Notice that the basic 6 steps were in a numerical list of steps. I can personally attest to the usefulness of just learning the basic steps combined with an awareness of the conflict cycles and com. options presented by Marcia and Christina in many basic interpersonal conflicts. However, the complexities of co parenting after a couple breaks up requires some modifications to the basic 6 steps.Why? Likely to be strong emotional residues:May have been betrayals1 person may not want to let the relationship goMany families have a legal agreement that covers basic custody and visitationBut these do not address emotional residues , changes as children grow older, or daily co parenting issues like cross household discipline.Some key differences between the basic six steps & co parenting steps:Deal with emotional residues through counseling separate emotion from the jobAdopt the new partners in co parenting business like perspectiveImperative to remain focused on common interests No place for “I” feel hereCONFLICT MANAGEMENT NOT CONFLICT RESOLUTION
Kids should not have to deal with parenting issuesExplain changes/problemRemain focused on the specific problem/s at all times RULE: Do not discuss personal feelings no “I” feels allowedUse “We” statements to focus on common interests (kids)Start with a small problem that is easy to find a solution for: My youngest son is now school age which has a different set of needs/ issues than when he was a baby or toddler.He is struggling with learning to read, “We” need a plan to help him.
Final workshop ppt
Communication inFamily Relationships Marcia Dos Santos Christina Ginn Alena Vandrielen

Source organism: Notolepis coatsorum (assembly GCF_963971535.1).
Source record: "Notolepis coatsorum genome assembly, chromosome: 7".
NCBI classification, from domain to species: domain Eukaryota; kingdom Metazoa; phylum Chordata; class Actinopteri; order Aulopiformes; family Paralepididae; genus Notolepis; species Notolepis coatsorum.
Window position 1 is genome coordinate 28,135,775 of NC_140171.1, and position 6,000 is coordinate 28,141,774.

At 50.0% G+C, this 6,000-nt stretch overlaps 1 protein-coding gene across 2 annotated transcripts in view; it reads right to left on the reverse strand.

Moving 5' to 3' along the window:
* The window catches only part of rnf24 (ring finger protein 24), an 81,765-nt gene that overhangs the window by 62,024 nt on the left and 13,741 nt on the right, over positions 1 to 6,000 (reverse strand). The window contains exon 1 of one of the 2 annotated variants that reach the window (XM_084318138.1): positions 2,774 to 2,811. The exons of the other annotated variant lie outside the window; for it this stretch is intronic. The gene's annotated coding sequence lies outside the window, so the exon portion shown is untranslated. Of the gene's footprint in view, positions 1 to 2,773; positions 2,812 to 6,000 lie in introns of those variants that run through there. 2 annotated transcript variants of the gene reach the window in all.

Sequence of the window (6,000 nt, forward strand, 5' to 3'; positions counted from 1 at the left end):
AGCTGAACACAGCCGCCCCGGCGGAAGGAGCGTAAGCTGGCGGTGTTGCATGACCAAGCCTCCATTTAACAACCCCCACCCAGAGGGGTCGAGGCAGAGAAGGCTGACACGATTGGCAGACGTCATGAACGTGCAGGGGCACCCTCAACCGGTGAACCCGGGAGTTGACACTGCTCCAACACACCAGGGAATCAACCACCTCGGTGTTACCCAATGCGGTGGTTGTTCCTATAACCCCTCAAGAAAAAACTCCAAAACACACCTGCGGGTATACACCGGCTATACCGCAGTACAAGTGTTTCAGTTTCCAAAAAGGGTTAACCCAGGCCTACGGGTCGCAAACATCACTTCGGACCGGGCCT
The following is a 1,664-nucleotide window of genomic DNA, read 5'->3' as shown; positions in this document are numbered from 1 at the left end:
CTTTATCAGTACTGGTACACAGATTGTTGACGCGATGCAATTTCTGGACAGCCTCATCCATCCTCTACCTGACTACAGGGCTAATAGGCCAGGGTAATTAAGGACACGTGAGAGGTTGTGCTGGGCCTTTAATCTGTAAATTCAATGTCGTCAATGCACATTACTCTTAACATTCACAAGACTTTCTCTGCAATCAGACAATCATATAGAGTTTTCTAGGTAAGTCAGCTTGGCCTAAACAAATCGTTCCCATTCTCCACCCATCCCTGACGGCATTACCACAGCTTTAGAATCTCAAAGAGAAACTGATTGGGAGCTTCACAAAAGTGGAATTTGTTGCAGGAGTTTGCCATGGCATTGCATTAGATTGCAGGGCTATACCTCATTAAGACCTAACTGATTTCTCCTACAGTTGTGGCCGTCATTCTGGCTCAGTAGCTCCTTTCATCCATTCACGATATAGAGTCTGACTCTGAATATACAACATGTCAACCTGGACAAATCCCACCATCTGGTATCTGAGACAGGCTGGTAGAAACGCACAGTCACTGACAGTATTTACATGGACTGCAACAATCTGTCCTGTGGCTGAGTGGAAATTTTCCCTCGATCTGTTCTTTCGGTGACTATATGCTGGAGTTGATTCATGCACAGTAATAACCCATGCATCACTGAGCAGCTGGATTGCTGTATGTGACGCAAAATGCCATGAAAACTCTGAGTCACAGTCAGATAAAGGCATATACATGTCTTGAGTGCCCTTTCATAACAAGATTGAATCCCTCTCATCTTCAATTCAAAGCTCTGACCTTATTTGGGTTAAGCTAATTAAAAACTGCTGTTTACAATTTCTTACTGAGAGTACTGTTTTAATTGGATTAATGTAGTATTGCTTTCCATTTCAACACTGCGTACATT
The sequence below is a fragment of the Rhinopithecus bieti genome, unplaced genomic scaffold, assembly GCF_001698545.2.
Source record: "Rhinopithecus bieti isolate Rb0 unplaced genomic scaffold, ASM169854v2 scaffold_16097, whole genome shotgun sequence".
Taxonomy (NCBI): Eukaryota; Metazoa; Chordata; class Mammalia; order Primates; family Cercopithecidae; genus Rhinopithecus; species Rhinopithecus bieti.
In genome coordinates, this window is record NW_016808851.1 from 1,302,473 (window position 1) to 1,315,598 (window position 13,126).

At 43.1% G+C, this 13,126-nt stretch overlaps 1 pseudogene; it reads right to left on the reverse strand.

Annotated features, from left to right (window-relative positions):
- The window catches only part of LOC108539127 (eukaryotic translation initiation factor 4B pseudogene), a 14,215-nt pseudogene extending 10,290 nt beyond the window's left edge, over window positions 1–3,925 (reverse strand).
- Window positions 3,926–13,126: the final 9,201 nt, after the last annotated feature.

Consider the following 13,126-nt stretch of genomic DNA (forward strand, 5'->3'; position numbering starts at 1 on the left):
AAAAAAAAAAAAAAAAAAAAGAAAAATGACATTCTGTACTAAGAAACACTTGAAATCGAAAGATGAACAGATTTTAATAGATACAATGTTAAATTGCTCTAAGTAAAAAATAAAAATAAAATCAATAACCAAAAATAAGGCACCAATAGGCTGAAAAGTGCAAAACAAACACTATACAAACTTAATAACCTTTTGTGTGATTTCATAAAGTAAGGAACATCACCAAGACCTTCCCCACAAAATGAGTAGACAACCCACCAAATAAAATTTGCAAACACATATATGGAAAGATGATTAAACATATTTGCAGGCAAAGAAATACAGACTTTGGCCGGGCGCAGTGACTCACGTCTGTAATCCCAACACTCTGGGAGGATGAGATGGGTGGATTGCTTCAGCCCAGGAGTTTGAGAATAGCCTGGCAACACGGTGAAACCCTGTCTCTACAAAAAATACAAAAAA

Conflict is a kind of communication situation that has particular characteristics, which, if not handled effectively, can make an interpersonalrelationship problematic and even end a relationship. -Abigail, R. Managing Conflict through Communication, Fourth Edition.
Prelude to conflictResolution phase Process Triggering event View Differentiation Initiation of phase conflict
Conflict is badWe handle it Confrontation Nervous about poorly Avoidance conflicts Conflict gets out of Avoid it as long control & must be confronted as possible
Loser has Unresolved unresolved grievances conflict CompetitiveOne person wins Perception of Escalation conflict Win-lose Competitive orientation messages
Renegotiating Family RelationshipsSource: Emery, R. (2012). Renegotiating family relationships: Divorce, child custody, and mediation (2 ed). NY, New York : Guilford Press.
Co Parenting BusinessBegin Here Make an appointment (No kids present) Explain need for changes or problem Listen to response Negotiate compromise Collaborate creative solutions Monitor progress Get help if needed
Your family and your love must be cultivated likea garden. Time, effort, and imagination must be summoned constantly to keep any relationship flourishing and growing. -Jim Rohn
Thank you for your time!We would greatly appreciate your feedback.
References• Abigail, R. (2011). Managing conflict through communication (4 ed). Pearson.• Crazy Stupid Love http://www.youtube.com/watch?v=ndVcsF2ITVA• Emery, R. (2012). Renegotiating family relationships: Divorce, child custody, and mediation (2 ed). NY, New York : Guilford Press.• Family Guy http://www.youtube.com/watch?v=joxoSfGWGxM& feature=related